On May 2, 2011, Osama was captured and killed by the US Navy SEALs in Abbottabad, a garrison city where young army officers get their training in Pakistan Military Academy (PMA). Pakistani Military was concerned about the violation of its sovereignty and relations between the US and Pakistan further sank. Aware of how unacceptable drone strikes were becoming in Pakistan, the US Defense and State Department were pushing for more selective drones strikes which was opposed by CIA.
The White House implemented new rules in November 2011 on Drone Program and the State Department was given a larger say in the decision-making process. Pakistani leaders were promised advanced notification of some strikes and the CIA pledged to refrain from conducting strikes during the visits by Pakistani officials to the United States.
As already the US Pakistan relations were going through a tough time and efforts were underway to build trust between two, when Salala incident occurred resulted in a further deterioration of relations. The US-led NATO Forces engaged Pakistani security forces at two Pakistani military check posts in Mohmand Agency along the Afghanistan-Pakistan border on November 26, 2011 killing up to 24 Pakistani soldiers. The Pakistani public reacted with protests all over the country and the government took measures adversely affecting the US exit strategy from Afghanistan including the evacuation of Shamsi Airfield and closure of the NATO supply line. The incident prompted an approximately two-month stop to the drone strikes, which resumed on January 10, 2012.
Recently the US has firmly defended the country’s drone program and called it as legal and ethical, marking the administration’s most open description of the program yet. It is for the first time a formal acknowledgement was given on what’s been an open secret up till now. These justifications are unlikely to placate critics in and outside Pakistan, who condemn the violation of Pakistan’s sovereignty and the killings of its civilians. It is obvious as the years have passed the drone strikes have become more precise and discriminating but still there are civilian causalities and even infrastructure damage. Can these victims go to any Pakistani court or in the US court for justice? How drone program becomes legal and ethical?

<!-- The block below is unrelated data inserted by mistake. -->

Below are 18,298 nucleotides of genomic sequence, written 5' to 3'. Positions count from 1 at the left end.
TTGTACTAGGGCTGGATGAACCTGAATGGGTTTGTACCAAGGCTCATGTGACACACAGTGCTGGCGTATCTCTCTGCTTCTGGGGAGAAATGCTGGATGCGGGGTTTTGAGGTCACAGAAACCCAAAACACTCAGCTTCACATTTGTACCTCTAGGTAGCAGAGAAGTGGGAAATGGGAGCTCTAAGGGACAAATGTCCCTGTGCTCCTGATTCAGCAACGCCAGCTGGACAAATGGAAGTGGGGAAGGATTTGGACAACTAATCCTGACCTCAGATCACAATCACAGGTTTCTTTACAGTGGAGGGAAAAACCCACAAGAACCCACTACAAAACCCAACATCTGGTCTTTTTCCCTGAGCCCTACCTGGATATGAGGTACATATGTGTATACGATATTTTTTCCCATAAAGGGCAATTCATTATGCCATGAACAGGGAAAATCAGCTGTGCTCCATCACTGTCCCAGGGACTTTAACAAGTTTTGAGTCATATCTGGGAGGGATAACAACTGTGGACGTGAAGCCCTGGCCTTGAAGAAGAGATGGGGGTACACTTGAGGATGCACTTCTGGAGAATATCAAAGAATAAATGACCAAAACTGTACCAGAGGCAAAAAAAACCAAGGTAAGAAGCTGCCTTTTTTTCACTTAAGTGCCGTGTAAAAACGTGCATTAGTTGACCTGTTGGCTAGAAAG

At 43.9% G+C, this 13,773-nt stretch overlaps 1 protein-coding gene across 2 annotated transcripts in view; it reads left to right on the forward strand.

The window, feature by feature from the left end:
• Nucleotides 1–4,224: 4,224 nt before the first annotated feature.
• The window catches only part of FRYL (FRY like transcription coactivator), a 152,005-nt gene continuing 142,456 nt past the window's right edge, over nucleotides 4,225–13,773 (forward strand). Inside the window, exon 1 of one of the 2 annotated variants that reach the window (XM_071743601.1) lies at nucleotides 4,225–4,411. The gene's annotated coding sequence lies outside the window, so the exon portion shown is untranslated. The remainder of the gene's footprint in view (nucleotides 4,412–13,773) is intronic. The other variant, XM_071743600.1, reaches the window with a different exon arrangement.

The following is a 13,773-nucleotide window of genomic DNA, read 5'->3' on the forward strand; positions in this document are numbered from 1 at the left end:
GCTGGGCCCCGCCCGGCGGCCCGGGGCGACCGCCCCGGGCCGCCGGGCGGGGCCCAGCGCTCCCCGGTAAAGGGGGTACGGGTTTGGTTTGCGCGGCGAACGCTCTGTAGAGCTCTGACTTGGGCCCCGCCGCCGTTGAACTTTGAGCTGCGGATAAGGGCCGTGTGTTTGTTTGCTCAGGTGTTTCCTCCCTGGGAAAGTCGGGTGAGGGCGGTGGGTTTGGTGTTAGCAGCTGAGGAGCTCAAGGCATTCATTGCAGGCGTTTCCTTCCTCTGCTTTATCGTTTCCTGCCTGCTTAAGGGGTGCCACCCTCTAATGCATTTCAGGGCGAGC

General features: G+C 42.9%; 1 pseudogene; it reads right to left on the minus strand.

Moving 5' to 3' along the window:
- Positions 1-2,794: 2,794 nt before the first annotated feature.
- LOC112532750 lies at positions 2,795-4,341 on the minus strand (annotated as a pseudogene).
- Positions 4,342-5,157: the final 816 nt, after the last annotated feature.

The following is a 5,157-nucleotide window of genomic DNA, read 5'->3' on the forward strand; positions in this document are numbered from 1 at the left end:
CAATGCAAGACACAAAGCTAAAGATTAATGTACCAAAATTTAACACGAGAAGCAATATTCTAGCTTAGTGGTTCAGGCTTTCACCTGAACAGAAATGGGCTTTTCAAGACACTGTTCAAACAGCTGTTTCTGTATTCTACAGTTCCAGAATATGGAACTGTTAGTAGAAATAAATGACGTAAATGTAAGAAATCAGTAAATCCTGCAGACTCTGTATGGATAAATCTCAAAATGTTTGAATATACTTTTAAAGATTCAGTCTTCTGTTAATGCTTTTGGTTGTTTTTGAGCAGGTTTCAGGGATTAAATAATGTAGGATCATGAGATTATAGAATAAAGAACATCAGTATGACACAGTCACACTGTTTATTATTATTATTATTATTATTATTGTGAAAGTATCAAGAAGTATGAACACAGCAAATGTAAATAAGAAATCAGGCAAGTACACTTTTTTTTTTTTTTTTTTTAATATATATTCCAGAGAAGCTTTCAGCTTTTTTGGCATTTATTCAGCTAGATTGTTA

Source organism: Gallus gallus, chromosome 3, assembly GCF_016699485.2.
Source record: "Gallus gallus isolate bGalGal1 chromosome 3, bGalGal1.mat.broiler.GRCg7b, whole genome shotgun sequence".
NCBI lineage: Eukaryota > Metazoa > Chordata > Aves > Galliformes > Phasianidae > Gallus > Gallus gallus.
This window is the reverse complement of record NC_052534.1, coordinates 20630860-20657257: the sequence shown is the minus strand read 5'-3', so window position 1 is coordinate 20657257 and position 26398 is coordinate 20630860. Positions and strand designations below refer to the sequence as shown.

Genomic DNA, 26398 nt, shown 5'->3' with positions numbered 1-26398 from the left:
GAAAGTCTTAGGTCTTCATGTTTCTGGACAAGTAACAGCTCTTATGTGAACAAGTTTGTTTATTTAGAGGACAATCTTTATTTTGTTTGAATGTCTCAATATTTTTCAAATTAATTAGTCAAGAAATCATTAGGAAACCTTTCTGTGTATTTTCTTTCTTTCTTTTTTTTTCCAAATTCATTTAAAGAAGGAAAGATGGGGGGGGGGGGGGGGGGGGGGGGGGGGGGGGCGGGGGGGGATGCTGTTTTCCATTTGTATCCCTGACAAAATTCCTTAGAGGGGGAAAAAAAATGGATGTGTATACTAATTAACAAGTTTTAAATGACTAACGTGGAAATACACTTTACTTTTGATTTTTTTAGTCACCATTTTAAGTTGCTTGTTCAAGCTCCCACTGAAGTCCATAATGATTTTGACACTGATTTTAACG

The drone issue is complicated by the fact that some elements of the Pakistani government, including the military, have helped the US carry out strikes in the past. That cooperation has come under strain as the relationship between the two countries has deteriorated, but many analysts believe that some people in the government still support the program at some level. They are very unpopular in Pakistan, so opposing them makes sense for political reasons. Opposition to the drone strikes is one of the rare issues that unite a country, which is facing divisions of geography, class, culture and tribal affiliations. On April 16, the Pakistani Parliament called on the United States to halt all drone strikes. In reality, the resolution was toothless, because of the imbalance in the perceived partnership between the United States and Pakistan. The White House under Obama, Bush or any other American President is not ready to accept a foreign government’s constraints on what it regards as its national interest.
The drone program was so secretive that until last January it was not officially acknowledged to exist; President Obama changed that in an appearance in which he insisted that drone attacks “have not caused a huge number of civilian casualties.” Such assurances regarding the civilian casualties, even when they come from the president, aren’t enough. America’s covert program legality has never been questioned by a US Court and is seldom discussed by Congress, which has ceded extraordinary authority over the drone program to the president and the Other countries have developed drone technology, and if they follow the US example, they could start targeting their enemies across any border they like, including America. Before it cause chaos, the US Courts and the should explore the legal issues involved in targeted assassination and set rules that take into account advances in technology.